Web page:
Iii HPGA to solve graph partitioning

Graph partitioning problem (GPP) consists to partition the vertex set of a graph with edge weights into subsets with some constraints (subset size for instance) so as to minimize the overall cut weight [11]. GPP has attracted a considerable amount of research works due to its broad applicability. To solve GPP with the GA several encoding representations can be devised [12].

Fig. 3: A three-cell solution

By using the graph G=(V,E) of Figure 3 as an example, we give in what follows a concise description of four promising encoding representations for which we refer the reader to the references for more details.

Iii-a Fractional vertex-to-cluster encoding

This encoding [13] uses a fractional valued chain. Following is such a chain that represents our three-clusters partition.

0.34 0.67 0.67 0.67 1.00 0.34 0.50

Each allele, except for the last one, is associated to a vertex. To get the associated partition, first we multiply the last allele by the graph order to get the number of clusters. That is, 0.5 x 6 giving us 3 clusters. Then, by calculating the product of the so obtained number of clusters times the remaining alleles, we get the host cluster of each vertex.

Iii-B Edge based encoding

This encoding representation [3]

uses a binary vector whose alleles indicate if the edges are intra or inter-cluster. Therefore, the following chain

1 1 0 0 1 0 1 1 1

defines the partition of Figure 3. Indeed, the alleles associated to e, e and e are null, and hence, they are intra-cluster, whereas the remaining are inter-cluster.

Iii-C Cut-based encoding

This encoding representation [14] constructs a partition by its cuts, a cut being represented by a cut base (we use hereafter the nodal base defined by the first five vertices). For example, the following chain that uses at most three cuts

0 0 0 0 1 0 1 1 1 0 0 0 0 0 0

defines the partition of Figure 3 by using the two cuts e,e,e,e and e,e,e,e.

Iii-D P-median encoding

This encoding scheme uses the P-median approach to represent solutions [12]. For example, the following chain

0 0 1 0 1 1

uses three medians, namely v, v and v, defining three preliminary clusters. Then, an assignment procedure assigns the remaining vertices to the cluster that contains the median with which they have the most weighted direct link, yielding the partition of figure 1.

Iii-E HPGA implemetation

Fig. 4: HPGA with dynamic sub-population sizes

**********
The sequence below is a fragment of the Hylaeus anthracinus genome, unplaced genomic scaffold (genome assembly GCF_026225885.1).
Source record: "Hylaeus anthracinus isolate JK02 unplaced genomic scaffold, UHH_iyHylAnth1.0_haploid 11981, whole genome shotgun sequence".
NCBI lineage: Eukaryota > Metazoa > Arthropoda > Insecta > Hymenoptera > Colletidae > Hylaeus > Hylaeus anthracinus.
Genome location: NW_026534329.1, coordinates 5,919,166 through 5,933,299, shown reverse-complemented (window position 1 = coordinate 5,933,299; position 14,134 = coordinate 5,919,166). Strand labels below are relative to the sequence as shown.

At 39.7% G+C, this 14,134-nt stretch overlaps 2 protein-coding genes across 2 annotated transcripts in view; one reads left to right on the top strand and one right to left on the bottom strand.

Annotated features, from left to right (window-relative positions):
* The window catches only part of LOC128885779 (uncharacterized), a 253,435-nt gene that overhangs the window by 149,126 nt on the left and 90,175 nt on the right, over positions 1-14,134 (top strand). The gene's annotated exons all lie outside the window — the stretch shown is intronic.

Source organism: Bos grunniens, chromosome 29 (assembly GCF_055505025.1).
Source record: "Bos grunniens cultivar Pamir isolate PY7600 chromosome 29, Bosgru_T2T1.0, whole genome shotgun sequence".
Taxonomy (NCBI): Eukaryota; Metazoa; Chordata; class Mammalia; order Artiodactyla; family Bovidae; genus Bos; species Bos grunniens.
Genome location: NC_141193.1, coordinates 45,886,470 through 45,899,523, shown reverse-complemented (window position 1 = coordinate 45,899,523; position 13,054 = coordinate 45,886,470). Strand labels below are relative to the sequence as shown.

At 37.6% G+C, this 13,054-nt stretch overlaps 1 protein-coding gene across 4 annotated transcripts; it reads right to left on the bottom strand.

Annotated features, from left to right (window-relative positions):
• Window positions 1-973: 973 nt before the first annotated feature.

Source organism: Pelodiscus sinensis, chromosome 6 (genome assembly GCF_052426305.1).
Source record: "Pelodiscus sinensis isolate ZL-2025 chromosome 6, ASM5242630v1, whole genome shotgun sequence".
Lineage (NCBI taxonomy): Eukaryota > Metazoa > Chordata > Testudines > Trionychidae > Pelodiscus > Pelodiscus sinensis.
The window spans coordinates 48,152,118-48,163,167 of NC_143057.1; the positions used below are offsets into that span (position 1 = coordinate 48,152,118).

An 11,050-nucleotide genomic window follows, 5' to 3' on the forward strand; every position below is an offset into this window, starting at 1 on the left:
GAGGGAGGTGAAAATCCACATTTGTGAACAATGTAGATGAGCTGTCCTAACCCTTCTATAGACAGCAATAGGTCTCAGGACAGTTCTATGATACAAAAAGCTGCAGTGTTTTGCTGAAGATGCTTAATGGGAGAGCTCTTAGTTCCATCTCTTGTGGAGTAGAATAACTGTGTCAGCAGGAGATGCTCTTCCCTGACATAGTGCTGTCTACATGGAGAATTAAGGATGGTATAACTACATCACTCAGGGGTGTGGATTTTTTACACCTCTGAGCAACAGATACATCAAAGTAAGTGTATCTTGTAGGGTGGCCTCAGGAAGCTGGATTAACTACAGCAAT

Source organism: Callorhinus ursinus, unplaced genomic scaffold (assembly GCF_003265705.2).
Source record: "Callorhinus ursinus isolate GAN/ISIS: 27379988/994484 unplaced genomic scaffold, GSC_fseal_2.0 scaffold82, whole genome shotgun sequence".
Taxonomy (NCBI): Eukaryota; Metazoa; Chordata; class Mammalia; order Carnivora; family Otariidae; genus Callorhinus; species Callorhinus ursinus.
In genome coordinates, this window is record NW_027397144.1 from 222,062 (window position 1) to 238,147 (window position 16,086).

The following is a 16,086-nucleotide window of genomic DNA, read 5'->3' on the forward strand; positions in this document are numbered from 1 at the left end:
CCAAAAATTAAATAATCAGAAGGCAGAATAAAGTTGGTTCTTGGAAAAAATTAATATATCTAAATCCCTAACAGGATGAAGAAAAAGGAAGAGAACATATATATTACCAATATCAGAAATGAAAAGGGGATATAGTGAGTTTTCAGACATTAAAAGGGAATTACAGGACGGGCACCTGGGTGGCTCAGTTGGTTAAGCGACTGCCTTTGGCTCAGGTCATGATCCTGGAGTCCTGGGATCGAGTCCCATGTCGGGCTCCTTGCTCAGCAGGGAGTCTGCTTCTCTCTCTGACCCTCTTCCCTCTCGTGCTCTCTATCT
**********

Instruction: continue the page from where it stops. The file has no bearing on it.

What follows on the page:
Figure 4 presents a possible implementation of HPGA for graph partitioning. In the initial state we choose a set of encoding schemes that embed different kind of decision variables. The subpopultaions can be equally sized or devised according to an offline processing that can guess the most promising encoding for the current instance. Afterwards, by using the performance record these subpopulations evolve dynamically to search for a good solution.

Fig. 5: HPGA topology

When evolving, HPGA follows a static or dynamic topology. Figure 5 presents a possible topology for graph partitioning that takes into account the blindness of the encoding schemes and the performance of each encoding when it is implemented alone. In fact, whereas the fractional encoding can map the entire solution space, the three others cannot. Furthermore, the P-median being the best performing representation [12], the flow of emigrants to it is higher than the immigrants.

Iv Conclusion

The theory of representation in evolutionary optimisation is a interesting topic that must be investigated due to the emerging of more and more challenging problems. To the best of our knowledge, this paper propose a new paradigm that uses heterogeneous subpopulations for the parallel genetic algorithms. In addition, we present an analogy between animal blindness that helps them to survive and the non completeness of encoding schemes that can ease the prospecting of huge search spaces. Our future work focuses on applying the proposed approach to a set of intractable problems in order to verify our intuition that it will give good performances especially for large instances.

References

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    Golberg, D. E. (1989). Genetic algorithms in search, optimization, and machine learning. Addion wesley, 1989(102), 36. 

  • [6] Bee vision by Klaus Schmitt. imageId=10642660, (http://www.everystockphoto.com). Retrieved march 18th 2019.  
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    Ronald, S. (1997). Robust encodings in genetic algorithms: A survey of encoding issues. In Proceedings of 1997 IEEE International Conference on Evolutionary Computation (ICEC’97) (pp. 43-48).